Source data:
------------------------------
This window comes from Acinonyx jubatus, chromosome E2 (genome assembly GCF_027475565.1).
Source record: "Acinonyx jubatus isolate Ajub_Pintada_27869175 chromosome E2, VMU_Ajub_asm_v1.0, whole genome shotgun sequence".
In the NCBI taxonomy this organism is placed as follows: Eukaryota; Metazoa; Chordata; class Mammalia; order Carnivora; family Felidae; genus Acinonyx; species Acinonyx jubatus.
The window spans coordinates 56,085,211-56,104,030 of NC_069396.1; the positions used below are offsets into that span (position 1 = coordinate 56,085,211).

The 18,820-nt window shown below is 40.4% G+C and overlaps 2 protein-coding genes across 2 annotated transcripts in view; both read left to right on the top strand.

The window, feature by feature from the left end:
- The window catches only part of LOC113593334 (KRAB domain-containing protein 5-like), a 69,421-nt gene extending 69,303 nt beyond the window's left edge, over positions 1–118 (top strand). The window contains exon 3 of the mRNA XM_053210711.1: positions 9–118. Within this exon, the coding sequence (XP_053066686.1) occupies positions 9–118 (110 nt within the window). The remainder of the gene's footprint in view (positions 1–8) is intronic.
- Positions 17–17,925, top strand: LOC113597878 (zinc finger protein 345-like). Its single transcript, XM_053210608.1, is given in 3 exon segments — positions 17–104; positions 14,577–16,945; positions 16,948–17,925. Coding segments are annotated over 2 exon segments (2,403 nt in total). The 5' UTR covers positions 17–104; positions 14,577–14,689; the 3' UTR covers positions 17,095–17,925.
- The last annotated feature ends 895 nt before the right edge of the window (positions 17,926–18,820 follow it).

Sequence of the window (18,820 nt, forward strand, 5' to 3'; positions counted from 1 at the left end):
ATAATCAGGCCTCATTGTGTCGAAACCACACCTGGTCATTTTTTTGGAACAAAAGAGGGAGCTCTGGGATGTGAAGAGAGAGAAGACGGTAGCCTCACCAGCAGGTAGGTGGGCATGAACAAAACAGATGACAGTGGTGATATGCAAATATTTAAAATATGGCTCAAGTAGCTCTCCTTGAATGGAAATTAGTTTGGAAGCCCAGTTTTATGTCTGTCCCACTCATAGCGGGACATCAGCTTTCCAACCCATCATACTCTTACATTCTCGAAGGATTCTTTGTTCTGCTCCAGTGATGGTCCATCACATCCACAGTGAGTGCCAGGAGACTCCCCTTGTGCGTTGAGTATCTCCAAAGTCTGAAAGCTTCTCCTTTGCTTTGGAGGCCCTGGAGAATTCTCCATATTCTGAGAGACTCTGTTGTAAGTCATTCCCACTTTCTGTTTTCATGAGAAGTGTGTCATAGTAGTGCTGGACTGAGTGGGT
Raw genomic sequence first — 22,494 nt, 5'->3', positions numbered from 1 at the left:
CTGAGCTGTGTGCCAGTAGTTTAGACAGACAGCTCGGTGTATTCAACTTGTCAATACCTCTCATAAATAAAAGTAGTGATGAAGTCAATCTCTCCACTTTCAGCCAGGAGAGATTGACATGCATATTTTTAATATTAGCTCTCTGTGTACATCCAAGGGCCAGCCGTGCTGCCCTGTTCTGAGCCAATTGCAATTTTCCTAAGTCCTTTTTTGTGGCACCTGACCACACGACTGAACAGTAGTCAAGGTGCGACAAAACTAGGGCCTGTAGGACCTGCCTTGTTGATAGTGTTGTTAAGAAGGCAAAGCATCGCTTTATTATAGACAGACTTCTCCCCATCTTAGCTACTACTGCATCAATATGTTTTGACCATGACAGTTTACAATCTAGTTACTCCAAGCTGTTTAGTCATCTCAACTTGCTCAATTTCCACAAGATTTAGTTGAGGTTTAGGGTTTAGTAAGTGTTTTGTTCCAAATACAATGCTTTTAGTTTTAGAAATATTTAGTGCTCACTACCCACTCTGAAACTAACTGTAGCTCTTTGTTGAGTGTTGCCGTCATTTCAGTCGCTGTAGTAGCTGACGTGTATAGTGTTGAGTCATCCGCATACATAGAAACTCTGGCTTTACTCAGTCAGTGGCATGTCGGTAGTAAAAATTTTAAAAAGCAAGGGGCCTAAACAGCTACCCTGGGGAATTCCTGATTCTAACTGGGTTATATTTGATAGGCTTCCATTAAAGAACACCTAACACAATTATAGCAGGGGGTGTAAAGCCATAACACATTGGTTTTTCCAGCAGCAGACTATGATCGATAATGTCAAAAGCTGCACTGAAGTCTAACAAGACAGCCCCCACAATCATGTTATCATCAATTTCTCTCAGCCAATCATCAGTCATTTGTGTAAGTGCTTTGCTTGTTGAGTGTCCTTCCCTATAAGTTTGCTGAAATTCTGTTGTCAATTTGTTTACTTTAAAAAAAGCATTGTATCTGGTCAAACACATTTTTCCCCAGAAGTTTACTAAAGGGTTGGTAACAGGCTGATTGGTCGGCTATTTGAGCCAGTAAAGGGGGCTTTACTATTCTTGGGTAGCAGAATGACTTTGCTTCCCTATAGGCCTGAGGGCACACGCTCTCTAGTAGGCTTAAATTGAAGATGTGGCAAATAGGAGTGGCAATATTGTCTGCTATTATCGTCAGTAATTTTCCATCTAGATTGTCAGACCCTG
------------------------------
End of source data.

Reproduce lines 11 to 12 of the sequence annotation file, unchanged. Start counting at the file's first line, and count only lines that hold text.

ATAATCAGGCCTCATTGTGTCGAAACCACACCTGGTCATTTTTTTGGAACAAAAGAGGGAGCTCTGGGATGTGAAGAGAGAGAAGACGGTAGCCTCACCAGCAGGTAGGTGGGCATGAACAAAACAGATGACAGTGGTGATATGCAAATATTTAAAATATGGCTCAAGTAGCTCTCCTTGAATGGAAATTAGTTTGGAAGCCCAGTTTTATGTCTGTCCCACTCATAGCGGGACATCAGCTTTCCAACCCATCATACTCTTACATTCTCGAAGGATTCTTTGTTCTGCTCCAGTGATGGTCCATCACATCCACAGTGAGTGCCAGGAGACTCCCCTTGTGCGTTGAGTATCTCCAAAGTCTGAAAGCTTCTCCTTTGCTTTGGAGGCCCTGGAGAATTCTCCATATTCTGAGAGACTCTGTTGTAAGTCATTCCCACTTTCTGTTTTCATGAGAAGTGTGTCATAGTAGTGCTGGACTGAGTGGGT
Raw genomic sequence first — 22,494 nt, 5'->3', positions numbered from 1 at the left: